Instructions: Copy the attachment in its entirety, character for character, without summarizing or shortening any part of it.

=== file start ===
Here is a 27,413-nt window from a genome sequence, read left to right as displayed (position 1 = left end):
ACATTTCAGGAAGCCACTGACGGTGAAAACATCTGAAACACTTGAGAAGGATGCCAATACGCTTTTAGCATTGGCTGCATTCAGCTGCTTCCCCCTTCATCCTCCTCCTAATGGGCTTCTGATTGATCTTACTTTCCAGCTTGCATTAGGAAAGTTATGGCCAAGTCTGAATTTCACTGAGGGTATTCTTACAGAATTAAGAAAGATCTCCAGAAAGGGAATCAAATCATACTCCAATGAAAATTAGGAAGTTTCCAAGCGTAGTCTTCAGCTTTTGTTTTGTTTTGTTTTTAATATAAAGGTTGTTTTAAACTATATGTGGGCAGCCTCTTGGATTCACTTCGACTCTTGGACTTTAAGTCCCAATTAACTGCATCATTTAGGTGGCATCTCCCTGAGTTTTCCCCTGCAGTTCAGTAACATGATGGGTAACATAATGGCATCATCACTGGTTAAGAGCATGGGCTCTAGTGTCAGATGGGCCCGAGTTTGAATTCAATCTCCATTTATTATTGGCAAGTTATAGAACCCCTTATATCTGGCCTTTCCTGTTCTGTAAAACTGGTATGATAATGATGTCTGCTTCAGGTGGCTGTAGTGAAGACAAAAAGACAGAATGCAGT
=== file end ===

Here is a 27,413-nt window from a genome sequence, read left to right as displayed (position 1 = left end):
ACATTTCAGGAAGCCACTGACGGTGAAAACATCTGAAACACTTGAGAAGGATGCCAATACGCTTTTAGCATTGGCTGCATTCAGCTGCTTCCCCCTTCATCCTCCTCCTAATGGGCTTCTGATTGATCTTACTTTCCAGCTTGCATTAGGAAAGTTATGGCCAAGTCTGAATTTCACTGAGGGTATTCTTACAGAATTAAGAAAGATCTCCAGAAAGGGAATCAAATCATACTCCAATGAAAATTAGGAAGTTTCCAAGCGTAGTCTTCAGCTTTTGTTTTGTTTTGTTTTTAATATAAAGGTTGTTTTAAACTATATGTGGGCAGCCTCTTGGATTCACTTCGACTCTTGGACTTTAAGTCCCAATTAACTGCATCATTTAGGTGGCATCTCCCTGAGTTTTCCCCTGCAGTTCAGTAACATGATGGGTAACATAATGGCATCATCACTGGTTAAGAGCATGGGCTCTAGTGTCAGATGGGCCCGAGTTTGAATTCAATCTCCATTTATTATTGGCAAGTTATAGAACCCCTTATATCTGGCCTTTCCTGTTCTGTAAAACTGGTATGATAATGATGTCTGCTTCAGGTGGCTGTAGTGAAGACAAAAAGACAGAATGCAGT